WWE Hall of Famer Rikishi has recalled his horrifying Hell In A Cell fall while facing off against The Undertaker at Armageddon 2000.
Speaking on Insight With Chris Van Vliet, Rikishi would say the decision to fall from the structure came from an amalgamation of wanting to steal the show despite not winning the match – and “knowing it was his time” after watching Mick Foley’s iconic moments in matches of the same stipulation.
“I knew I wasn’t the person going over in that match, but I also thought, ‘What can I do to steal that away and have people talk about it years down the line?’ It was very nerve-wracking. I watched Mick Foley fall off and [he] could have died in any of those bumps. It was my time [to be thrown], and Undertaker was known for throwing people off [the cell]. I never knew that when my time came, it would be taking a bump backwards onto a steel flatbed truck. There’s no rewind from that.”
The WWE Hall of Famer would also reveal his touching “last words” to The Deadman before taking the incredible bump – which was actually onto a flatbed truck.
“When he grabbed me, my last words to him were ‘Tell my family I love them.’ But it’s that moment, you can’t turn back now. This is what you signed up for, what you trained for. People have paid their hard earned money to watch you guys do what you do best. I’m thankful that I was safe and they still play my high spot in the years to come.”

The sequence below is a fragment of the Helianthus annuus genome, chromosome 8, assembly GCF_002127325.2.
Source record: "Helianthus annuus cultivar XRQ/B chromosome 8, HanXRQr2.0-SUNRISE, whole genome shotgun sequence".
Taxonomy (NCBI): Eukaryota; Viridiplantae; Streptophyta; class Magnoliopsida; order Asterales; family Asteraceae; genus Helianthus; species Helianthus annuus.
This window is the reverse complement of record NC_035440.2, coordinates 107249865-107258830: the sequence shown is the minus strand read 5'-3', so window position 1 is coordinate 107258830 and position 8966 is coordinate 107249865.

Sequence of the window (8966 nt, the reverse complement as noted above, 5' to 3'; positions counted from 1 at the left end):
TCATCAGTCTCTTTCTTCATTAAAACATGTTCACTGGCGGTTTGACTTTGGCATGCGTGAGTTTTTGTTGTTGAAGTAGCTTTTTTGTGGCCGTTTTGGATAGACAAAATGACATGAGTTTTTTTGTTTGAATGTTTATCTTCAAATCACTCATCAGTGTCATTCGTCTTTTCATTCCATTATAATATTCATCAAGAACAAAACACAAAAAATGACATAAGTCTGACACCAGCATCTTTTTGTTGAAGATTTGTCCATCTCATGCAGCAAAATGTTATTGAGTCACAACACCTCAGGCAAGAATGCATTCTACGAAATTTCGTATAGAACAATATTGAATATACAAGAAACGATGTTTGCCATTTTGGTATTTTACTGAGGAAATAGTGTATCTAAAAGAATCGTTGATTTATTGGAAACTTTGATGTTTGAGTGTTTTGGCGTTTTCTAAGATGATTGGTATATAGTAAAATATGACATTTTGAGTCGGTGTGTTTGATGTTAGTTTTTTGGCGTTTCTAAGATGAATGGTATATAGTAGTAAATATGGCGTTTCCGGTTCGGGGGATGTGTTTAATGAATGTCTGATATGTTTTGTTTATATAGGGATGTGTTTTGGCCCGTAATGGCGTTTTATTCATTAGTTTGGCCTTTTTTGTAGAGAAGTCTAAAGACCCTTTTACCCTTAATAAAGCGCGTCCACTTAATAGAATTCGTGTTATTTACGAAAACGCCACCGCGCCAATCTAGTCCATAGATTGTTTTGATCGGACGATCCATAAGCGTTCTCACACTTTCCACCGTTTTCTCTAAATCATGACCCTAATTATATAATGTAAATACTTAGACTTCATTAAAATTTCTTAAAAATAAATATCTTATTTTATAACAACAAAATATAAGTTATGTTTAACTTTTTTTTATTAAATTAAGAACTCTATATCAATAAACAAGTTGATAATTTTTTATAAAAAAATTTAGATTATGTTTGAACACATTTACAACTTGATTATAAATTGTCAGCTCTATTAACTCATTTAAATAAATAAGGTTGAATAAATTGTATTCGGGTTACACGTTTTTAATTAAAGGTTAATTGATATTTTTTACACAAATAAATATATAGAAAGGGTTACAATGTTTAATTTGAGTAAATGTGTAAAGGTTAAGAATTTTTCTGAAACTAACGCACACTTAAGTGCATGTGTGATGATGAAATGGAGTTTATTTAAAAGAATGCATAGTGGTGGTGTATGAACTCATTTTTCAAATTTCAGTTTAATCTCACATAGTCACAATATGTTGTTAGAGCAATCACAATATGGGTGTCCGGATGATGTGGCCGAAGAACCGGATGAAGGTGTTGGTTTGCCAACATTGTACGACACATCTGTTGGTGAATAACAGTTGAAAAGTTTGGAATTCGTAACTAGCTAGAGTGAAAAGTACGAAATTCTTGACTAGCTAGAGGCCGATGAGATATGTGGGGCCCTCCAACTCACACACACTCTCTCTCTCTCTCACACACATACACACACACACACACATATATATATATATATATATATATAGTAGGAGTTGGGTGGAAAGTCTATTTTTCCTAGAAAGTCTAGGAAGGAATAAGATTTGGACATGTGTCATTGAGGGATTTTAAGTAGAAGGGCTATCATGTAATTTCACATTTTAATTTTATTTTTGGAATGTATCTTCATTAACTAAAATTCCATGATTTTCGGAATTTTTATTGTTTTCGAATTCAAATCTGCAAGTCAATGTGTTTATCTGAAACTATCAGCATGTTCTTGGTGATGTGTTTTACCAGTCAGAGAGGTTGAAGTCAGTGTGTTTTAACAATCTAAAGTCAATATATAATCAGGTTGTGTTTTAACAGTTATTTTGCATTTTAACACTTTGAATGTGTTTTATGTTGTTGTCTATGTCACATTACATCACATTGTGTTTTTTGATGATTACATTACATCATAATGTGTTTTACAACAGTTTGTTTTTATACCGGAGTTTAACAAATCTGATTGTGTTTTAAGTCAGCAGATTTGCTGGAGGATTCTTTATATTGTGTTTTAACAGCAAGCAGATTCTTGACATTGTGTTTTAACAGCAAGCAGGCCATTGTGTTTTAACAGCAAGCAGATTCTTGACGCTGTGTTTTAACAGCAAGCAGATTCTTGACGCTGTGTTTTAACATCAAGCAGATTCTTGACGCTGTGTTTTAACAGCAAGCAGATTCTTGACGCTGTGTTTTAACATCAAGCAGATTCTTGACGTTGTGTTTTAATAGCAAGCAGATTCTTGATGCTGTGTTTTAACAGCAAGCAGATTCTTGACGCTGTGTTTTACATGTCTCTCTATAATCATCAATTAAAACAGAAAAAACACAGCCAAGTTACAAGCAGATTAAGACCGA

The former Intercontinental Champion would also reveal that he made the decision early on not to rehearse the move – and just to do it live – saying it’s something he would end up regretting and that Shane McMahon actually did it for him a couple of times.
“Earlier Shane went up there and asked me if I want to practice it. I said no I just wanted to do it during show time. He went up there and walked me through it. He did it [the bump] a couple of times. When I got up there, I felt like I should have done it beforehand.”
Rikishi would state that his fall was also cushioned with “padding” – but admits it was of very little help due to his own weight and the height of the fall.
“They did have padding in that truck. But when you’re coming from a 50 foot cage and you weigh 450lbs, I hit every part of that steel flatbed and the truck went to the springs. Man, I was so full of anxiety in the moment.”
The 55-year-old would also add that he got a standing ovation following the match, but admits it wasn’t enough to convince him to make those type of spots a regular occurrence.
“When I landed you can see my lips shaking. I moved my toes to make sure I had feeling in my body. I was laid out and they drove that truck to the back and everybody in gorilla gave me a standing ovation. After that I said ‘I’m doing that [big bump] one time and that’s it!'”
If you use any of the quotes in this article, please credit Insight with Chris Van Vliet.